updated 1/24/2005 7:16:33 PM ET 2005-01-25T00:16:33

Since the terrorist attacks of 2001, national security has become the most important issue by far in shaping the public’s political attitudes, overwhelming the role played by economic, social or religious beliefs.

An analysis of public opinion trends released Monday by the Pew Research Center found the shift to national security issues from a collection of domestic issues that were critical in determining party loyalty in 1999.

“Before 9/11, views about government, social attitudes and opinions about the social safety net were most connected to partisanship,” said Andrew Kohut, director of the Pew Research Center. “Our most recent survey finds opinions about national security dwarfing these vales and all others, including economic and religious factors.”

For example:

  • Three-fourths of Democrats say good diplomacy is the best way to ensure peace. A third of Republicans agree with that statement.
  • Just over half of Republicans agree with the statement that the best way to ensure peace is through military strength, while one in six Democrats agrees with it.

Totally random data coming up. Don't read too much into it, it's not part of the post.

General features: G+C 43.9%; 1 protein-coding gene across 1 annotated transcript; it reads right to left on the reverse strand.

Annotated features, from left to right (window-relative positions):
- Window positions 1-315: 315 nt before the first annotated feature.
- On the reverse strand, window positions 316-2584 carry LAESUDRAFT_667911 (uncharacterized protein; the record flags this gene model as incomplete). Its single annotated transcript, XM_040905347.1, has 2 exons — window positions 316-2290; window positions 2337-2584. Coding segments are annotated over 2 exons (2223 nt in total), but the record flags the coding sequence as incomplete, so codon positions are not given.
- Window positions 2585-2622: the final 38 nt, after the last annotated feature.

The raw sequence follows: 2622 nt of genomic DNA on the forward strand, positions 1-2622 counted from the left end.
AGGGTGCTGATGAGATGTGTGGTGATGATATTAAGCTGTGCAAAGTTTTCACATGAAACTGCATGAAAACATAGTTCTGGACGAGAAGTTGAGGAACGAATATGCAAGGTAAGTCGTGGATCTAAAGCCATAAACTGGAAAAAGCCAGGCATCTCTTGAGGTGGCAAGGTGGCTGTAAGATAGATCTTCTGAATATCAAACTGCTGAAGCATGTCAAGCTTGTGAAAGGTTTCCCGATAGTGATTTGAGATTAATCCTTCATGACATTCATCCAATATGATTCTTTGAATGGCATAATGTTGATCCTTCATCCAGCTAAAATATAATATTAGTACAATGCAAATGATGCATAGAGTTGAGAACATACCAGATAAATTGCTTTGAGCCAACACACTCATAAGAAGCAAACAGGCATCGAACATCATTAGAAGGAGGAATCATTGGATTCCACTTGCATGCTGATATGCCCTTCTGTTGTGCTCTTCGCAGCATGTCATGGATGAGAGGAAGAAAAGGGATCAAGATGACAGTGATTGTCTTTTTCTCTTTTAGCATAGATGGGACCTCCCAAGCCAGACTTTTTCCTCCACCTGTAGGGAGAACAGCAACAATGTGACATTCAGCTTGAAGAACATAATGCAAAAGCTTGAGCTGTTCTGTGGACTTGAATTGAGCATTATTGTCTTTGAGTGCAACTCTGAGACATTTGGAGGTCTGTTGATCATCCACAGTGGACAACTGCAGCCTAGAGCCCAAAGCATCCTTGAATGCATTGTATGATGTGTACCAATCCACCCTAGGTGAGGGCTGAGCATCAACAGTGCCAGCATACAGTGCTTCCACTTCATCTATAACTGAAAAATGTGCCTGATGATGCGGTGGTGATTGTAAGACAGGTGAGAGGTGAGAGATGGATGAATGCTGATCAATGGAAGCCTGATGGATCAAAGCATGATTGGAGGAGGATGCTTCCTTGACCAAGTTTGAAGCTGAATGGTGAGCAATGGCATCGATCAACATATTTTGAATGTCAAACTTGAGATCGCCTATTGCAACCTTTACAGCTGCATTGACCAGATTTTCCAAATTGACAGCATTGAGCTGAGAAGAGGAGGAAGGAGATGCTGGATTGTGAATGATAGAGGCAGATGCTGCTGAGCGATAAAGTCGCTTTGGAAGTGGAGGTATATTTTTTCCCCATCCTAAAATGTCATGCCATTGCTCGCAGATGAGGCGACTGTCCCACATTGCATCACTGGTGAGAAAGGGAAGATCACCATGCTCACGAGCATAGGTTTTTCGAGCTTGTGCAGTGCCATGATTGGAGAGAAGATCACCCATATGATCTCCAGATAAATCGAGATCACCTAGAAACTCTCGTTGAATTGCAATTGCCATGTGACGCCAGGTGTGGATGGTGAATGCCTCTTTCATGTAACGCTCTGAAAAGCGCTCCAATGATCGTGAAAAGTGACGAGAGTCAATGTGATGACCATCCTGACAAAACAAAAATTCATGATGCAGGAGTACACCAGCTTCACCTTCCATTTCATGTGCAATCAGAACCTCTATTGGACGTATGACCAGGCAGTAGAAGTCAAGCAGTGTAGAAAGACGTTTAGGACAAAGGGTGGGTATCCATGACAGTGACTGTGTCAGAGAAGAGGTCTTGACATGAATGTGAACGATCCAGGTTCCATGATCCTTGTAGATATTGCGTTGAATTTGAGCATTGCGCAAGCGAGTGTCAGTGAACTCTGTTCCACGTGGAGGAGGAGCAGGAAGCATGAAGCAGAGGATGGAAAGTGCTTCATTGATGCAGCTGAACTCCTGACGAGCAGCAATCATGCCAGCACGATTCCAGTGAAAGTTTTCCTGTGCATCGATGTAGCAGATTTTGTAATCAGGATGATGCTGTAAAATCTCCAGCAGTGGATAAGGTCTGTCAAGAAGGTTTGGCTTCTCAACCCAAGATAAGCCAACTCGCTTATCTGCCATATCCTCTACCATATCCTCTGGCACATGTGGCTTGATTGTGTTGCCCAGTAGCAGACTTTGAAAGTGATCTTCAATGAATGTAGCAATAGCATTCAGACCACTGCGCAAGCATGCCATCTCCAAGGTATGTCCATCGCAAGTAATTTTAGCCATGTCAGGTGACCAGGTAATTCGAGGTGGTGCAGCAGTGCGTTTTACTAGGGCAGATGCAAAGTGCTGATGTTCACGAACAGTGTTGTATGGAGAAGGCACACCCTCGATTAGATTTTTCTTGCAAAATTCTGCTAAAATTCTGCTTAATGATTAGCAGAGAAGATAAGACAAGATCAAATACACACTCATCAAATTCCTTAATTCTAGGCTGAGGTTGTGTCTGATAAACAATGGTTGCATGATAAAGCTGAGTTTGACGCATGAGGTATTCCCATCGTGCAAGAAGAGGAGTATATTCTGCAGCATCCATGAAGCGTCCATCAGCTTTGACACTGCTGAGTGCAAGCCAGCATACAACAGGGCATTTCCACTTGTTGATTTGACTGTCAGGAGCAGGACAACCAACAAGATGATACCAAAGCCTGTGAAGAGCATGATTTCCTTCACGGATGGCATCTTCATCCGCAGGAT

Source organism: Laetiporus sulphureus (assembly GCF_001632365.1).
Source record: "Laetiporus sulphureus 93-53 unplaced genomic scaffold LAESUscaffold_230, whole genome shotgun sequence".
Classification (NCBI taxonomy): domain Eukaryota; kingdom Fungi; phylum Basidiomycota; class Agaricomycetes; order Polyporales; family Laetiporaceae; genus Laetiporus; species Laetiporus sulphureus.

• Two-thirds of Republicans say the use of overwhelming force is the best way to defeat terrorism. In a separate question, two-thirds of Democrats say overwhelming force creates hatred that leads to more terrorism.

Some issues that dipped in importance after the Sept. 11, 2001, attacks — such as providing health insurance to the uninsured and helping the poor and needy — have started to return in importance to pre-attack levels.

Crime, environment, HMOs decline
Issues that dropped in importance and have not rebounded include crime, the environment and regulating health maintenance organizations.

The economy and jobs have remained important issues over the last five years, while terrorism has remained a top priority ever since the attacks.

Some of the president’s stated goals are not high on the public’s list of priorities. Only a fourth of Americans view passing legislation to limit lawsuit damages as a top priority. A similar number view a constitutional amendment banning gay marriages as a top priority. About four in 10 say simplifying the tax code is a top priority.

The trends are included in a book put out by the Pew Research Center called “Trends 2005.”

The most recent Pew poll of 2,000 adults was taken Dec. 1-16 and has a margin of sampling error of plus or minus 2.5 percentage points.

© 2012 The Associated Press. All rights reserved. This material may not be published, broadcast, rewritten or redistributed.

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